Try these un-pho-gettable pho spots in and around Seattle. But don’t destroy the perfectly crafted broth while you’re at it.

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You’re eating your pho all wrong.

You likely turn the broth into a cesspool of sriracha and hoisin sauce. You likely dump in so much basil and bean sprouts that you can’t see the broth under all that foliage.

Of course, no Soup Nazi will burst out of the kitchen to admonish you. The customer is always right. But your pho (pronounced “fuh”) will taste three times better if you eat it the way it’s intended.

The rule of thumb: Anything added to the broth “should not mask or change the flavor profile,” said Andrea Nguyen, an authority on Vietnamese cuisine and author of the upcoming “The Pho Cookbook” to be released next year.

The broth is the thing. At its best, it should glisten with a fatty sheen, likely from simmering in marrow bones.

It should have a subtle smoky, sweet tang — from the roasted onions and ginger.

It should have star anise, clove and/or Chinese cinnamon, but only hints. Like backup singers, they shouldn’t draw attention away from the star, the beef.

When the broth is perfectly crafted, you don’t need to add much. If you want to spice it up, drop in a few jalapeño slices, but never hoisin or sriracha. Those sauces are for dipping the meat. (That’s what the stack of dipping trays next to the napkin dispensers and chopsticks is for.)

The plate of garnishes? Go easy. They just add texture and aroma.

Charles Phan, chef of the most acclaimed Vietnamese restaurant in the U.S., The Slanted Door in San Francisco, suggests sprinkling in a few herbs and bean sprouts as you eat. Otherwise, you end up with a bowl of black herbs and soft sprouts, defeating the purpose of the garnishes, Phan advises in his book, “Vietnamese Home Cooking.”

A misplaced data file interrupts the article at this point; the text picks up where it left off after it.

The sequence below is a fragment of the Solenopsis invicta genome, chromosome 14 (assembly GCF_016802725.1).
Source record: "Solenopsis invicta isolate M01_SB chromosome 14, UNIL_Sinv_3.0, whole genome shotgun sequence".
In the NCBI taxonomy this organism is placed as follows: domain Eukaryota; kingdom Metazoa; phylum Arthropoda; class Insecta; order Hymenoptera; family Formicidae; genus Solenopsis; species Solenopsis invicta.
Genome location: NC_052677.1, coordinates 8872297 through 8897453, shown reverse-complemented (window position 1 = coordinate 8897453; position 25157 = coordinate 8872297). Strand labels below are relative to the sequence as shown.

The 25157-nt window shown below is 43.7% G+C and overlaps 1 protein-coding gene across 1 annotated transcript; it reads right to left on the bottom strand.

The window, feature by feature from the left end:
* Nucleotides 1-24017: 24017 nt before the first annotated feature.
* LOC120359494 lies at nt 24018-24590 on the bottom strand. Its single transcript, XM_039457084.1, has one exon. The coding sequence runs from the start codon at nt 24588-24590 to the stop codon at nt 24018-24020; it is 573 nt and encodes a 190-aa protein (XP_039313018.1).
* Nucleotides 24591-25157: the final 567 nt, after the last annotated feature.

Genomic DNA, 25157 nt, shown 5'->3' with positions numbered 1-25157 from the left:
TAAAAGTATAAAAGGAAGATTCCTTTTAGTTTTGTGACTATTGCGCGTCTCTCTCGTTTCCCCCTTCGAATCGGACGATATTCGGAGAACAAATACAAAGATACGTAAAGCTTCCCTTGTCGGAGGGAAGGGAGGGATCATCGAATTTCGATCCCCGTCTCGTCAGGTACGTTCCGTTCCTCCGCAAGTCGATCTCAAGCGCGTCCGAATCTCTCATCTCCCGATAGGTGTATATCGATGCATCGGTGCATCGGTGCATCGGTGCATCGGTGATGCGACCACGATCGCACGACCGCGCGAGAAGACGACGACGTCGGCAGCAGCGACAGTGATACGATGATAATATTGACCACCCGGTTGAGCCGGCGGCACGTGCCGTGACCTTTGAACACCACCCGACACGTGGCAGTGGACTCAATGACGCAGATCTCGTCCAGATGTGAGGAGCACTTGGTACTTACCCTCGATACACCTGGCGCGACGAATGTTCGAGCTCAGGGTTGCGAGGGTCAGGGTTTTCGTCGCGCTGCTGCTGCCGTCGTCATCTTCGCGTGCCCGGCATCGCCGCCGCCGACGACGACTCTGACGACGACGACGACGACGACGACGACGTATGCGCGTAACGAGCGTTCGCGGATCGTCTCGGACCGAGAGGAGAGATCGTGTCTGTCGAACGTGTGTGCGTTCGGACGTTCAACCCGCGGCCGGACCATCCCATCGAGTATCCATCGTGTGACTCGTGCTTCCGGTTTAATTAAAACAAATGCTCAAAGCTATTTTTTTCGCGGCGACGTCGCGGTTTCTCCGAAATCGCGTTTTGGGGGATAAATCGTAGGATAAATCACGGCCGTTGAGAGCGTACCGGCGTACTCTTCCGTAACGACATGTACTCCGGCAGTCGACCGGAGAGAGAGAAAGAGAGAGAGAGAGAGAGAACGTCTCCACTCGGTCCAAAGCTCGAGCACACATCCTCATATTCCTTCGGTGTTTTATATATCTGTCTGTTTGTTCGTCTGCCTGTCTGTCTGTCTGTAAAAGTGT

Crowding the bowl also cools down the broth. You want that fatty broth to stay piping hot while you work through the bowl. (Slurp. It cools down the broth in your mouth so you don’t burn your tongue.)

To soup up your bowl, try different cuts of meat — tendon, tripe, eye of round steak, meatballs — to get a range of flavors and textures.

Nguyen, who’s eaten pho across the country and in Vietnam for her book, describes her ideal bowl.

“The broth — it should be relatively clear. It should be fragrant. It should be hot. I don’t want the spices to hit me over my head … I like some fat. Sometimes when you leave a pho place, you can still taste the fat on your lips. That’s really nice.

“That’s a good bowl.”

Five bowls I like, in no particular order:

Pho Big Bowl

2248 N.W. Market St., (Ballard) Seattle; 206-588-1249

This is the best pho in Seattle for under six bucks — a light, clean broth that doesn’t have that heavy MSG or cloying taste found at cheap pho houses.

Aptly named, this Ballard soup house serves bowls that are one size larger than what you would usually get. Its small bowl of pho ($5.10) is the regular size at some restaurants, and the regular size costs just $5.90. Each order comes with a complimentary soda or mango pudding.